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Federalists vs. Anti Federalists

Hannah Thurlow 10/9/12 AP English III
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Hannah Thurlow

on 8 October 2012

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Transcript of Federalists vs. Anti Federalists

Federalists VS. Anti-Federalists

Hannah Thurlow
10/9/12
AP English III Federalists Supported the Constitution and strong federal government Anti-Federalists Supported weak federal government and bill of rights Federalists Leaders George Washington
Benjamin Franklin
James Madison
Alexander Hamilton Anti-Federalists Leaders From Virgina: George Mason and Patrick Henry
From Massachusetts: James Winthrop and John Hancock
From New York: George Clinton Argued that stronger central government was needed to maintain order and preserve the union Federalists Argument & Strategy Strategy: Emphasized the weakness of the Articles of Confederation and showed their opponents as merely negative opponents with no solutions Argued that stronger central government would destroy the work of the Revolution, limit democracy and restrict states' rights Anti-Federalists Argument & Strategy Strategy: Argued that the proposed Constitution contained no protection of individual rights, it gave central government more power than the British ever had Advantages: strong leaders and well organized


Disadvantages: Constitution was new and untried, lacked bill of rights Federalists Advantages and Disadvantages Advantags: Appealed to popular distrust of government based on colonial experience


Disadvantages: Poorly organized, slow to respond to Federalist challege Anti-Federalists Advantages
and Disadvantages George Washington Alexander Hamilton George Mason Anti Federalists argued that the Bill of Rights was the only thing that would protect them from tyranny Bill of Rights? Federalists argued that putting in the Bill of Rights would only give them certain rights and take away others What is the Whiskey Rebellion? The Whiskey Rebellion was a citizen revolt against a 1791 tax on whiskey. Many farmers felt as if the tax was unfair because they were making the whiskey with their grain. Several groups were formed to protest the tax and refused to pay it. President George Washington (federalist) called 15,000 militamen under the command of Alexander Hamilton. They crushed the rebellion and returned order back to normal.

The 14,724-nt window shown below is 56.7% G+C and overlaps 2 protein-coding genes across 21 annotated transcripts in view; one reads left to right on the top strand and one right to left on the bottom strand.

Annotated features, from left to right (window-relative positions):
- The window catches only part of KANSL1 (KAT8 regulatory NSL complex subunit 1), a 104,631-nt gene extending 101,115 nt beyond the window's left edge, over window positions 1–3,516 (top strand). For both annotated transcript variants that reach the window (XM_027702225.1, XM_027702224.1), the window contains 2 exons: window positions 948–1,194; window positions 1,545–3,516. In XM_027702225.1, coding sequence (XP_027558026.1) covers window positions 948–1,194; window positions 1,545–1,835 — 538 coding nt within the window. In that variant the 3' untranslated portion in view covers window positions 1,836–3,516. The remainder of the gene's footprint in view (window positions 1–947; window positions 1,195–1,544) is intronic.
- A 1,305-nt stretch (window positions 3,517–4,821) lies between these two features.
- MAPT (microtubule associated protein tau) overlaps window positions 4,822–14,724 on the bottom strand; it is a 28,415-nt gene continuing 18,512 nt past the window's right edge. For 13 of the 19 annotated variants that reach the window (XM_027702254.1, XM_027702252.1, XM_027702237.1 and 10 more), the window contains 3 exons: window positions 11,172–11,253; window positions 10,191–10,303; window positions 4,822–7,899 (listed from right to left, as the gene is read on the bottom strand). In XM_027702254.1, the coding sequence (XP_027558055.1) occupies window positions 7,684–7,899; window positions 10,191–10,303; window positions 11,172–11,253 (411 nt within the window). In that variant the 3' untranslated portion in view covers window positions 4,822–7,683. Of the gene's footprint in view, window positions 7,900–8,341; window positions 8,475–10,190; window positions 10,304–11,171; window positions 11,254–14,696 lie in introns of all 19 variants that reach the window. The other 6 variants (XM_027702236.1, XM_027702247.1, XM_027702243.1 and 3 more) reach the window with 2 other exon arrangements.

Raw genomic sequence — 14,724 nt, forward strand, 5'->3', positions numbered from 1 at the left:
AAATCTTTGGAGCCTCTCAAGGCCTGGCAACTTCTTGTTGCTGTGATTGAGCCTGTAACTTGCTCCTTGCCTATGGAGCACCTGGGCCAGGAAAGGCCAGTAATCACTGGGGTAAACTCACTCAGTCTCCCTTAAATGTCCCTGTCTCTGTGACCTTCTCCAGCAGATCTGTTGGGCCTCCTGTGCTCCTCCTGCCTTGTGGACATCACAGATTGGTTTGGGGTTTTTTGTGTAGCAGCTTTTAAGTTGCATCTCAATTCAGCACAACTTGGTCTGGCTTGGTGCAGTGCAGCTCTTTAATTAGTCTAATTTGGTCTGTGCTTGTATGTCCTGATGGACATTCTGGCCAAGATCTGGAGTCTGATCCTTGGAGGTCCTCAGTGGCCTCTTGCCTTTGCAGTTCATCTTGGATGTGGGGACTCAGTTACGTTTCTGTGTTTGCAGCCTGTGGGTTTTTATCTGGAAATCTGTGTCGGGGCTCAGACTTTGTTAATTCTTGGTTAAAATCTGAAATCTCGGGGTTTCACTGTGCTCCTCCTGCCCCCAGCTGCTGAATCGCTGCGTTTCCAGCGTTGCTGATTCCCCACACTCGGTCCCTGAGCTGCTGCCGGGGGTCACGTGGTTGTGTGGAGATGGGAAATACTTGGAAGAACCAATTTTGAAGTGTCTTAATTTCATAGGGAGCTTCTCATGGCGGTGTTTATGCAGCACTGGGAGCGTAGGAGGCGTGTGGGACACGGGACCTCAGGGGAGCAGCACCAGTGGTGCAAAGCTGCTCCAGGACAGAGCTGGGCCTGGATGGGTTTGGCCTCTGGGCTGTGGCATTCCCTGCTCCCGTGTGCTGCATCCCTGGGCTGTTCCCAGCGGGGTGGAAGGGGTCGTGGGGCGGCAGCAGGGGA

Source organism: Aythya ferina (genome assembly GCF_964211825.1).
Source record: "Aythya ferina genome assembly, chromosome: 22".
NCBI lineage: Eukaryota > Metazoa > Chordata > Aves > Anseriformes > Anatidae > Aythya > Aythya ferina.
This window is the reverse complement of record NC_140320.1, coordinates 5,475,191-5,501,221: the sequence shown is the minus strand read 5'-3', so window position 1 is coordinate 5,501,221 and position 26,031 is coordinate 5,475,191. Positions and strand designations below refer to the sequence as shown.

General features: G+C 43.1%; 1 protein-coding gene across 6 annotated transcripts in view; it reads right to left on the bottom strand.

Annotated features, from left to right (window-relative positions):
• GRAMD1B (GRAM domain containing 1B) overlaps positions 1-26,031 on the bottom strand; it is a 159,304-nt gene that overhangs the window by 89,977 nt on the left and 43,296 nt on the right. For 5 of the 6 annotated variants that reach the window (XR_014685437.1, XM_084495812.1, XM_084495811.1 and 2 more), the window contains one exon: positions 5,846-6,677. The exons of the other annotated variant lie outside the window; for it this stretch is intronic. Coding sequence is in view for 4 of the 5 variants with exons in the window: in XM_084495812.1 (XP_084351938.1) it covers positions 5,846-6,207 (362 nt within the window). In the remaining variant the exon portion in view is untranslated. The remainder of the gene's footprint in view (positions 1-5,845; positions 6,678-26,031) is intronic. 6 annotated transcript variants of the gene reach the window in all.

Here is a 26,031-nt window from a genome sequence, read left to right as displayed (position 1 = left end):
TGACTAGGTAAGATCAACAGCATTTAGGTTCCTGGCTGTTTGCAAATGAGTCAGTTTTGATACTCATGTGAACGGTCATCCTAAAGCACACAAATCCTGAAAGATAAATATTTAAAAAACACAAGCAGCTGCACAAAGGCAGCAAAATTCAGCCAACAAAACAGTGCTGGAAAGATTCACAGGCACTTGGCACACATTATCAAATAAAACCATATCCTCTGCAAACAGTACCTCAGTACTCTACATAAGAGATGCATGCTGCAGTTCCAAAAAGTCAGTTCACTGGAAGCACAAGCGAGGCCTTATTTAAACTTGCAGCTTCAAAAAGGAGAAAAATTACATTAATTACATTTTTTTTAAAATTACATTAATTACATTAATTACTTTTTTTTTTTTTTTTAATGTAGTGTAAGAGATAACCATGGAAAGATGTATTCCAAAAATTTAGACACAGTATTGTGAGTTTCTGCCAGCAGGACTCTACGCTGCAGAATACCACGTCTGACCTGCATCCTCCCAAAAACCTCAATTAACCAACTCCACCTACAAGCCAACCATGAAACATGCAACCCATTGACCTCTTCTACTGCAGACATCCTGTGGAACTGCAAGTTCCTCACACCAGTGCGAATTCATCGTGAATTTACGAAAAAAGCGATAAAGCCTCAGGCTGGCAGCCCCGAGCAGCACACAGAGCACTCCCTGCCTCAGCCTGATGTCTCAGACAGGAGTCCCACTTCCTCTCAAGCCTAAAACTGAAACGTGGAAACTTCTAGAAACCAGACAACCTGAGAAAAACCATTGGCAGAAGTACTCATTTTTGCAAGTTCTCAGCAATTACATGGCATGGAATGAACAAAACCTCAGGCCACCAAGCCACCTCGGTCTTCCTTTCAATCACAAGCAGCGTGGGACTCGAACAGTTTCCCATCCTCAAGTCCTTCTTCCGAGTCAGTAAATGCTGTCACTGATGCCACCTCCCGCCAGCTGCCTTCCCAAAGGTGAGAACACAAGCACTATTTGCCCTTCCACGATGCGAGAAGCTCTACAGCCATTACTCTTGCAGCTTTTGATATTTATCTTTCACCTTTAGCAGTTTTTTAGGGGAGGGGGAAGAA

Even though the rebellion was stopped he was shaken by the experience of it.
The federalists supported Washingtons actions in stopping the rebellion.
Marked the supremecy of the federal government Whiskey Rebellion: Federalists Protested against the whiskey tax
They supported states powers and said the tax gave the federal government too much power
Argued that the government had used excessive and unnecessary force in stopping the rebellion Whiskey Rebellion: Anti-Federalists Public anger against France stregthened the Federalists in congressional elections of 1789
Winning a majority of seats in both houses they adopted the Alien and Sedition Acts
Alien Acts: authorized the president to deport any aliens considered dangerous
Sedition Acts: limited freedom of speech and made it illegal to say anything bad about the government Alien and Sedition Acts:
Anti-Federalists Argued that it violated rights guaranteed by the First Amendment of the Constitution
Challenged the legislation of the Federalist Congress by making laws of their own in the state legislature Both declared that the states had entered into a "compact" in forming the national government and if any act of the federal government broke that then they could void it. Kentucky and Virgina Resolutions Federalists: Lost their majority in Congress


Anti-Federalists: Repealed the Alien and Sedition acts, set forth an argument that would be widely used in the nullification controversy of 1830's
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